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Thought Leadership

Running your firm like a C-suite

In the rapidly evolving accounting landscape, organizational structure has an impact on a company's competitive edge and agility. The traditional partnership and the modern corporate structure stand out as the two prevailing models employed across the profession.

Both models have proven effective; however, more and more accounting companies, including Nimbl, which I founded, are favoring the corporate setup. Advantages include scalability, leadership development, specialization, innovation, and distinct ownership vs operational roles.

It's important to note that I'm referring only to organizational structure and not ownership, legal, or tax filing structure.


The first major advantage of a corporate structure is scalability. In a partnership model, each partner typically maintains a portfolio of clients and handles diverse responsibilities. As the firm grows, it can become challenging to manage increased workloads with a consistent service level.

The corporate structure's hierarchical organization clearly defines roles and responsibilities, supporting efficient management of growing client bases and teams. Levels of leadership are created to meet the needs of a growing organization.

Nurturing leadership

Next, a corporate model inherently fosters leadership development. In a partnership model, there is often limited room for upward mobility until a partner retires or growth creates openings.

In contrast, a corporate structure allows for vertical movement through leadership roles without the hurdle of partnership status. Upward mobility can serve as a catalyst, inspiring and motivating employees.

High-level specialization

In the partnership model, partners usually lead the key business functions, such as sales and HR, sometimes with support from junior specialists. Conversely, the corporate structure supports role specialization at the highest levels.

For example, a specialized VP of sales who may not have a background in accounting can develop strategic sales approaches and a well-designed client journey. The partnership model often relies on relationships and word of mouth for revenue growth.

Similarly, a dedicated HR leader can foster a healthy work environment, effective hiring processes, and an overall stellar people experience. The accounting profession notoriously falls short in these areas.

Nimble and innovative

A corporate structure enables accounting companies to be more nimble and innovative. The hierarchical corporate design can allow for quicker decision-making, allowing firms to react swiftly to changes in the market, technology, or regulatory environment. Partnerships require buy-in on major decisions from most or all partners, which can stall or stop progress.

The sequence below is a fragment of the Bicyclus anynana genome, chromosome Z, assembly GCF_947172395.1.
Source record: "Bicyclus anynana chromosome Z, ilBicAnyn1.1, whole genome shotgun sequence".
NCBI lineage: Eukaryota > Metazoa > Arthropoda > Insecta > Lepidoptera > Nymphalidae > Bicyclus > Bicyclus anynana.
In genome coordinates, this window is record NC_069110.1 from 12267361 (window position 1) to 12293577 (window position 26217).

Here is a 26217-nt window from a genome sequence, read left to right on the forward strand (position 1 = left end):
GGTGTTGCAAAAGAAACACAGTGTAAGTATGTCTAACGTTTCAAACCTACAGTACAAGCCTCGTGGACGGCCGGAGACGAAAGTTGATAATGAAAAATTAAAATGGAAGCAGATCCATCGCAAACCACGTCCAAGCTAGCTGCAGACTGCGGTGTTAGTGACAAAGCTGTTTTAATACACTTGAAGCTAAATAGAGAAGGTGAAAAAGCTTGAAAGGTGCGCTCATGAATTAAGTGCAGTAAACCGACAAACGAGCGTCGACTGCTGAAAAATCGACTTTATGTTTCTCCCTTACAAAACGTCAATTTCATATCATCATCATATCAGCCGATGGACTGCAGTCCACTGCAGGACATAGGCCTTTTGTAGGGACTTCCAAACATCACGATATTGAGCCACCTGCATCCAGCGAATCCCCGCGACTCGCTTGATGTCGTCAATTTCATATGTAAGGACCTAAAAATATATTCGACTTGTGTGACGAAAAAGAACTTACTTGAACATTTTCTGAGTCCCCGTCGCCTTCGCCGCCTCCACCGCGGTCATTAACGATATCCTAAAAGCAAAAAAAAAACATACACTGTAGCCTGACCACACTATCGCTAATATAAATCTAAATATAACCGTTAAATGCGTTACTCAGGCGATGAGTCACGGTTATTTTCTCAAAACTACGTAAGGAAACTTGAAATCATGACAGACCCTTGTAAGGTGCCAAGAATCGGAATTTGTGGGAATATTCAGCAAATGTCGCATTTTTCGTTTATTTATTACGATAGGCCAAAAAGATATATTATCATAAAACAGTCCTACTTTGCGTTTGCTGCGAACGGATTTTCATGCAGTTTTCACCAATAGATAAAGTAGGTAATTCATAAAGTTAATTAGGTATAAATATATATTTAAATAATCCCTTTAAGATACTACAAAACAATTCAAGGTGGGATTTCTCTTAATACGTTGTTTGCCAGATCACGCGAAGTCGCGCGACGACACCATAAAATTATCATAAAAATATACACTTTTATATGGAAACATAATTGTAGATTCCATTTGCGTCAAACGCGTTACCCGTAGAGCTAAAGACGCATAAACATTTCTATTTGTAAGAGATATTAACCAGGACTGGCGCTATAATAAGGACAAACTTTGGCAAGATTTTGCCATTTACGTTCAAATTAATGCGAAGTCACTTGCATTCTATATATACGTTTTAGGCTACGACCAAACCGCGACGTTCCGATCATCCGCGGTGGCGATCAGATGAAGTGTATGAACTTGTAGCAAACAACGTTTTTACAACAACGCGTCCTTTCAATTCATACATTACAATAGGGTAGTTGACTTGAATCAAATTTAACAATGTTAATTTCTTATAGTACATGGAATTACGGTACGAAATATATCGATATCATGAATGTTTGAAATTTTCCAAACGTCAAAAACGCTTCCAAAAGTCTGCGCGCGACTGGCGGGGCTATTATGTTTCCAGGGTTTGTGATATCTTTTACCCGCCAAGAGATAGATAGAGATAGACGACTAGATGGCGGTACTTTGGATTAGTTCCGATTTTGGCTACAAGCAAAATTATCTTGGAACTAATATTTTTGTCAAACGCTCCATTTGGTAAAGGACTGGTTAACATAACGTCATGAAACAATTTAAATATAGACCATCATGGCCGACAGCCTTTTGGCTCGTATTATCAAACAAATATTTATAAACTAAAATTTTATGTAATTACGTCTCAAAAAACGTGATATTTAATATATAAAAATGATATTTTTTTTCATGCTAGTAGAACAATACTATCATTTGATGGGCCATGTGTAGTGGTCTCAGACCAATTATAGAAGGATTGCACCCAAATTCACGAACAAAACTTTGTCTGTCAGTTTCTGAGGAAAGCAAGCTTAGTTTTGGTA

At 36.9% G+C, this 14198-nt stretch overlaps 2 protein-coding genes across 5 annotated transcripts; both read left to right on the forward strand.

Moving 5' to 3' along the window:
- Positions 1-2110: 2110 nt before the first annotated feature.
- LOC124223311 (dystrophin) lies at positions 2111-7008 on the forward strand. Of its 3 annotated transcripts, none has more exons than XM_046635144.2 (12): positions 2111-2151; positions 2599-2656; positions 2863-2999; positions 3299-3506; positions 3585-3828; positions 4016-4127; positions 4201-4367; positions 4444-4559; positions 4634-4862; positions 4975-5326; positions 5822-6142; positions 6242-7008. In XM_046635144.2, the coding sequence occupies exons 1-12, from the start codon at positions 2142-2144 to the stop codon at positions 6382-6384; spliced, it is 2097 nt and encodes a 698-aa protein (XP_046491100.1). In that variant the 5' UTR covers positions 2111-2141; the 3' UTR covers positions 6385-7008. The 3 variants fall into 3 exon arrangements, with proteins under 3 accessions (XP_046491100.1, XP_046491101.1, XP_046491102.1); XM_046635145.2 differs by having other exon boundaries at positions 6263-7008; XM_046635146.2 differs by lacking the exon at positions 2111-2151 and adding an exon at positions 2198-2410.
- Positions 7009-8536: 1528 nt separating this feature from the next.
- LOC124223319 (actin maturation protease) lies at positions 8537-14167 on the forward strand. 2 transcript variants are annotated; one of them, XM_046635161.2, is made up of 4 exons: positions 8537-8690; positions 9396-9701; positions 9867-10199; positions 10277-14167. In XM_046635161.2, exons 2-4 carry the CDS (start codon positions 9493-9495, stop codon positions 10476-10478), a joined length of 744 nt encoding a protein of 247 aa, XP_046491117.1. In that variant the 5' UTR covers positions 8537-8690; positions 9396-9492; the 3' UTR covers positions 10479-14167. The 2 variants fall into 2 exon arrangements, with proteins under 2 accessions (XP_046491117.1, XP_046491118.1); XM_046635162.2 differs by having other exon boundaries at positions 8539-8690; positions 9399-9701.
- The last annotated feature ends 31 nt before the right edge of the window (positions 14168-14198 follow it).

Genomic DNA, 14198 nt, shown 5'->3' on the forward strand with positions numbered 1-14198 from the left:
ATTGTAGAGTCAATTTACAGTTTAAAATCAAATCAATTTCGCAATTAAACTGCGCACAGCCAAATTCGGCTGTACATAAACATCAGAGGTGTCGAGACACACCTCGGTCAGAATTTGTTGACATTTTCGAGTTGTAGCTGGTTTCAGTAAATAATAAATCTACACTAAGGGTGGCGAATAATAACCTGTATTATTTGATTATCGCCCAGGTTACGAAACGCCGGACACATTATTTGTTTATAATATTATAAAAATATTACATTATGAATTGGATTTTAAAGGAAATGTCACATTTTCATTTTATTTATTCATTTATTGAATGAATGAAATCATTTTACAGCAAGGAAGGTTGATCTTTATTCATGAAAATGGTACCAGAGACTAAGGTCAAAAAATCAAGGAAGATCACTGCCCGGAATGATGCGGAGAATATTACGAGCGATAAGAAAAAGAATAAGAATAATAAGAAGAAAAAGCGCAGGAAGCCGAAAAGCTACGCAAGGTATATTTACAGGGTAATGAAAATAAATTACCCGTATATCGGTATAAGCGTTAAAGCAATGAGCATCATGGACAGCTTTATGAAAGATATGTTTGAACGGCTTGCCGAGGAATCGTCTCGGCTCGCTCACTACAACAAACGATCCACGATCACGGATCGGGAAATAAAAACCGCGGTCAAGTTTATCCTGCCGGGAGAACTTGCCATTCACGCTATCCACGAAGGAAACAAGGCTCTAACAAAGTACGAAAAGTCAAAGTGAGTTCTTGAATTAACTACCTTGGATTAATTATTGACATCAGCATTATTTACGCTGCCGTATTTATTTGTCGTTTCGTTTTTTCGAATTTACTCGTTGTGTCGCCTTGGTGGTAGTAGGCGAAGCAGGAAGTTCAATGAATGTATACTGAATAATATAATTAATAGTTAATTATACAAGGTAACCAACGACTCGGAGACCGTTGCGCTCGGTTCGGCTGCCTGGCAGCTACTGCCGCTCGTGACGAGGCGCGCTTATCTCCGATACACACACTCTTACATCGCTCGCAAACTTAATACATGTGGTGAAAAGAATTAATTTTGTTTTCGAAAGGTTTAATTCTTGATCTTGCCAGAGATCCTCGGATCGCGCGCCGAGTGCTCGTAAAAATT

Companies with a corporate structure are also more likely to invest in innovation. The partnership model incentivizes short-term cash flow for maximum distributions rather than long-term investments that may not bear fruit until after partners retire.

Separation of ownership and operational roles

In a corporate structure, ownership roles are distinct from operational roles. This allows individuals to focus on their specific areas of responsibility without the complexities of ownership dynamics interfering with operational decisions.

Even if an owner is also an operator, the corporate structure creates clarity around how owners fit into the operations. For example, a COO with a larger ownership position than the CEO will still defer to the CEO for operational decisions.

In an accounting partnership structure, all of the owners are usually also operating partners. It can create confusion when partners shift between ownership and operational roles in the same setting.

Nimbl as a case study

Nimbl provides accounting, tax, and finance services. It is an LLC filing as a partnership, but I designed it from the beginning to be "nimble" with a corporate organizational structure.

My equity partner and I keep our ownership hats intentionally separate from our operational hats. I serve as CEO, my partner reports to me as president, and we have VP- or director-level heads of client service, revenue, people (HR), and internal operations (finance and IT).

Each leader is an experienced specialist and has ownership of outcomes in their domains. None of these positions require a technical accounting background. Team members have a clear progression path that doesn't depend on working for years to become a partner. As the company grows, we will add leadership positions.

Client service is key

Regardless of the model chosen, the ultimate success of any accounting company rests on its ability to deliver excellent client service and a rewarding people experience, while keeping up with rapid changes.

The partnership model has been the go-to model for decades, but the corporate structure's advantages make it an increasingly popular choice for future-focused accounting companies.

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